Boko Haram under scrutiny over foreign fighters claim

2014-09-11 15:09
File: AFP

File: AFP

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Kano - Cameroon's claims this week that two Tuareg fighters were among the dead when troops bombarded Boko Haram positions have sparked fresh interest in the group's links to the wider jihadi network.

Communication minister Issa Tchiroma Bakary did not elaborate on the nationality of the foreigners, who were among the more than 100 dead during an attempted cross-border incursion at the weekend.

But with the Tuareg people found in Mali and Algeria, which are both home to Islamist groups, the claim is coming under close examination.

Boko Haram was designated an al-Qaeda-linked terror group earlier this year while its recent land grab in Nigeria's northeast has prompted comparisons to Islamic State militants in Syria and Iraq.

Analysts remain sceptical, though, about the extent of its direct operational links with outside groups, despite claims that some fighters were trained in Mali and arms are smuggled from Libya.


Security sources in Maiduguri, northeast Nigeria, say Boko Haram has for some time encouraged mercenaries from neighbouring countries such as Chad, Niger and Cameroon.

"These fighters are paid allowances after every raid, which ranges between 50 000 naira ($300) and 150 000 naira for each fighter," the source told AFP in a recent interview.

Others said the recruitment was to be expected, given the increase in violence this year that has left thousands dead and prompted hundreds of thousands of civilians to flee.

"It will not be surprising at this stage," said security analyst Abdullahi Bawa Wase.

"The enlargement of the original Boko Haram with mercenaries and criminal and political elements is not in doubt."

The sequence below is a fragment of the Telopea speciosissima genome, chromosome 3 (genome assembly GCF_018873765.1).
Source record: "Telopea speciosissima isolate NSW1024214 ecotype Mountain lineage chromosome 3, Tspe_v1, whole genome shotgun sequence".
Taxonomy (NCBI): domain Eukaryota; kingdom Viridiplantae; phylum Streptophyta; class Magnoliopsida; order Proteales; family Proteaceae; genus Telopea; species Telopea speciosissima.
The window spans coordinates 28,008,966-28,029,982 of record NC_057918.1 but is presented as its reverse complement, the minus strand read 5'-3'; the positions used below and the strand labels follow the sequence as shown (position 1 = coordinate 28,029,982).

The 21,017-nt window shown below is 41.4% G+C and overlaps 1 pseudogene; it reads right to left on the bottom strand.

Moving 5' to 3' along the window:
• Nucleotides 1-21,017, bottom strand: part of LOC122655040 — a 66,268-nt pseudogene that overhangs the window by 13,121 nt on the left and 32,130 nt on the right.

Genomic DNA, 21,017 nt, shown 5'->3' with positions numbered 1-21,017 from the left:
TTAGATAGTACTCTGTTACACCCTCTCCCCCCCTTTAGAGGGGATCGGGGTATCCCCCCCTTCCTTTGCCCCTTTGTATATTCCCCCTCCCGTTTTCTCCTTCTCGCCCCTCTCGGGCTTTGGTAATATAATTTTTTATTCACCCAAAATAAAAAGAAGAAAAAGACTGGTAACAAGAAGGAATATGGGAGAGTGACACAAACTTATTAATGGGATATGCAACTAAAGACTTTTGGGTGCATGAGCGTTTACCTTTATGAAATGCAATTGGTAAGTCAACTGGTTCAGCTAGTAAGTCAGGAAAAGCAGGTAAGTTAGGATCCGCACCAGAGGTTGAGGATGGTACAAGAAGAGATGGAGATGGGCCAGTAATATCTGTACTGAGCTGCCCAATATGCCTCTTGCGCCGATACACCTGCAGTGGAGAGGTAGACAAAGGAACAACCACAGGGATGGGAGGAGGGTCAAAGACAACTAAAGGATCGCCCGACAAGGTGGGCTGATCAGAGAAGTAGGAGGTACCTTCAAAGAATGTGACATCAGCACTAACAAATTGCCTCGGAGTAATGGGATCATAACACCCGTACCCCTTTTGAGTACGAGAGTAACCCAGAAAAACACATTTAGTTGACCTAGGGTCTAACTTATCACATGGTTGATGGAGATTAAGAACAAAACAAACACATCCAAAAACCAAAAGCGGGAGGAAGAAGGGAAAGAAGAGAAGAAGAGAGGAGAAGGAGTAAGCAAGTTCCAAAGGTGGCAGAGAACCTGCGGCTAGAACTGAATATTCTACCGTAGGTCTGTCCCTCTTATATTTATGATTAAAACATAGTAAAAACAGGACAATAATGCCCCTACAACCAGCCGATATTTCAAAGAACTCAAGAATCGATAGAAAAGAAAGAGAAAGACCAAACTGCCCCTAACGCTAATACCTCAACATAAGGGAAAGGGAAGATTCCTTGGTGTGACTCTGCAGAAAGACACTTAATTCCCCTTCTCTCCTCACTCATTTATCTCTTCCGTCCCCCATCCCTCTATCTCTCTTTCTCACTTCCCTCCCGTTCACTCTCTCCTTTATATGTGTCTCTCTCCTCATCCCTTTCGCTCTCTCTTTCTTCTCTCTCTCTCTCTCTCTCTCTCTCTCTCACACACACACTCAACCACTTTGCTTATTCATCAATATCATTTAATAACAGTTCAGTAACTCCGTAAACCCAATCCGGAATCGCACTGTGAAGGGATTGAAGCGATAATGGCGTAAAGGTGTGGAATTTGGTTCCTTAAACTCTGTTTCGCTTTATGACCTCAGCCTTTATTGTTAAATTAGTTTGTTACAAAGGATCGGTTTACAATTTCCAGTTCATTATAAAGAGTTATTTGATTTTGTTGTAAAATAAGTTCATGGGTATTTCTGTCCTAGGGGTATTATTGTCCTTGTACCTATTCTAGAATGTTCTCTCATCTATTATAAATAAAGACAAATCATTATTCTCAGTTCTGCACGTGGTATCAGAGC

Kyari Mohammed, a Boko Haram specialist from the Centre for Peace Studies in Yola, Adamawa state, said he, too, was not surprised at the arrival of foreign fighters.

History of violence

But he questioned how many foreign guns-for-hire had been recruited into Boko Haram's ranks, which according to one recent estimate numbered between 6,000 and 8,000 in total.

"When you are fighting this kind of war you expect the influx of mercenaries, especially in this region where we have porous borders and a history of violence," he said.

"There could be infiltration of mercenaries across these borders but not on a huge scale."

'Al-Qaeda in west Africa'?

Nigeria's President Goodluck Jonathan has described Boko Haram as "al-Qaeda in west Africa" and has been keen to play up a regional dimension to the five-year insurgency.

Chief of Defence Staff Alex Badeh has said weapons recovered during operations were "very alien to Nigerian armed forces, which means there are people from outside fuelling this thing".

"I know that people from outside Nigeria are in this war. They are fighting us," he said earlier this year.

Humanitarian crisis

But some analysts see Nigeria's position as a way of deflecting criticism its own role in transforming a largely peaceful domestic anti-corruption movement into a heavily armed terror group.

Boko Haram gained a higher international profile in April this year when it abducted more than 200 schoolgirls from the remote northeastern town of Chibok.

The United States said last week that it was concerned by its capture of a succession of towns and the potential for a humanitarian crisis.

Despite that, security experts say the conflict remains largely an internal domestic issue and that Boko Haram has localised aims.

Others point out that forced conscription of young men from across Nigeria's borders could also explain the presence of foreign nationals to boost Boko Haram's depleted ranks.

In Cameroon, young men from towns and villages near the Nigerian border have been conscripted with inducements of motorcycles and 150 000 naira in cash as a "signing-on fee", the security source in Maiduguri added.

Police in Cameroon's impoverished far north region confirmed to AFP in August that hundreds of young people had been forced to fight.

"Children from Kolofata were conscripted, drugged, manipulated and sent against their own city," one police officer said.

Read more on:    tuaregs  |  al-qaeda  |  boko haram  |  nigeria  |  west africa

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